Parental talk about healthy eating, not dieting or weight, is best for kids
Rising obesity rates among children have educators and parents questioning how to effectively talk to kids about healthy eating habits.
And a new study from the University of Minnesota reveals that focusing on topics that have to do with promoting healthy behaviors – rather than focusing on weight or dieting – corresponds to fewer eating disorders and lower obesity rates in children.
It's not what you say but how you say it
Researchers examined data from two different surveys, studying 2,793 public school students in total. They discovered that children with moms who discussed weight were more likely to diet – and they also had higher rates of eating disorders, like anorexia or binge eating. A higher percentage of these kids were also more likely to engage in unhealthy behaviors than children whose mothers focused more on discussing healthy eating – 5.9 percent compared to 1.6 percent, respectively.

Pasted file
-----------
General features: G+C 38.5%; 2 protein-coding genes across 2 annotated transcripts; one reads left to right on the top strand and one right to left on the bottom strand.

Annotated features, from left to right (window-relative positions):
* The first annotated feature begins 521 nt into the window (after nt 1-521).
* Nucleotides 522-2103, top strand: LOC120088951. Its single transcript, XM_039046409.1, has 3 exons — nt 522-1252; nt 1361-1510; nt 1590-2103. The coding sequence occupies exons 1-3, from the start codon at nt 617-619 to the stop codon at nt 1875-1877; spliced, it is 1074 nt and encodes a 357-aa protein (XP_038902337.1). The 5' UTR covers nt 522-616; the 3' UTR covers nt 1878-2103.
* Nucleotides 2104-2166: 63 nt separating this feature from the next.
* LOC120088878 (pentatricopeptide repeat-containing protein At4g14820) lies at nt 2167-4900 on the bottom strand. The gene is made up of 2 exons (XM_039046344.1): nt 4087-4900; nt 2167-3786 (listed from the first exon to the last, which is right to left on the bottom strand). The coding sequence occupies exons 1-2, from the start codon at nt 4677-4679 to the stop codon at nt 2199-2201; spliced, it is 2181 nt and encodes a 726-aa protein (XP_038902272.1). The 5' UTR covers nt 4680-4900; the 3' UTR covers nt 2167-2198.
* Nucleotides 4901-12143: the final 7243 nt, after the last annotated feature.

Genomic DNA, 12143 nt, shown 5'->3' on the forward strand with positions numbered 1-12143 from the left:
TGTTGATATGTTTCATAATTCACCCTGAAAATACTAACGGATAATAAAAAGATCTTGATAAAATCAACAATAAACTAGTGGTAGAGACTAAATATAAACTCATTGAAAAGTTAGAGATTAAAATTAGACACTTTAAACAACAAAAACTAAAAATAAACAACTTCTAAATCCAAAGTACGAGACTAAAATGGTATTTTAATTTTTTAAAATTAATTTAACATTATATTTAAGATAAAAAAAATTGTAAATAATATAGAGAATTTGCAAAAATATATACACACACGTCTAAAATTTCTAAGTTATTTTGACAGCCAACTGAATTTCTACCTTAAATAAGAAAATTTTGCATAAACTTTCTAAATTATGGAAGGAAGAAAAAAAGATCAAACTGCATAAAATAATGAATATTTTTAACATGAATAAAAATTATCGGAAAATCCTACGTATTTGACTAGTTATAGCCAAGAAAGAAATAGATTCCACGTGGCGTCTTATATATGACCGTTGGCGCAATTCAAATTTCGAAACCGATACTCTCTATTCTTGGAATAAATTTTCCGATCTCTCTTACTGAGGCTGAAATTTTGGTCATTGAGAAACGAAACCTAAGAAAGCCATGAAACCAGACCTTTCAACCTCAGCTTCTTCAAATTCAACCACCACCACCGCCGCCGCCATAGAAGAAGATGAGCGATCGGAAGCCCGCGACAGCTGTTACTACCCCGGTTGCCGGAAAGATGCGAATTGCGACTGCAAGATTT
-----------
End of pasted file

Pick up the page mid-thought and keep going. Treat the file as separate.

Among adolescents, 35.3 percent whose mothers focused on weight were on a diet compared to 22.6 percent of kids with mothers who emphasized healthy eating.
And it's not just a mother's influence that carries weight – the same correlation was found between the way dads talk to their kids and how they behave in regard to food.
"It's important to [have] conversations that focus on healthy eating as a cause for healthy bodies and strong bones, rather than a cause for weight and size," study author Jerica Berge said in a statement.
Berge emphasizes that conversations with kids about weight shouldn't be initiated unless the child wants to talk about it, as the results could do more harm than good. A better approach is to have conversations that revolve around healthy eating, while not blaming or shaming the child.
Results of the study can be found in JAMA Pediatrics.
Source: Fox News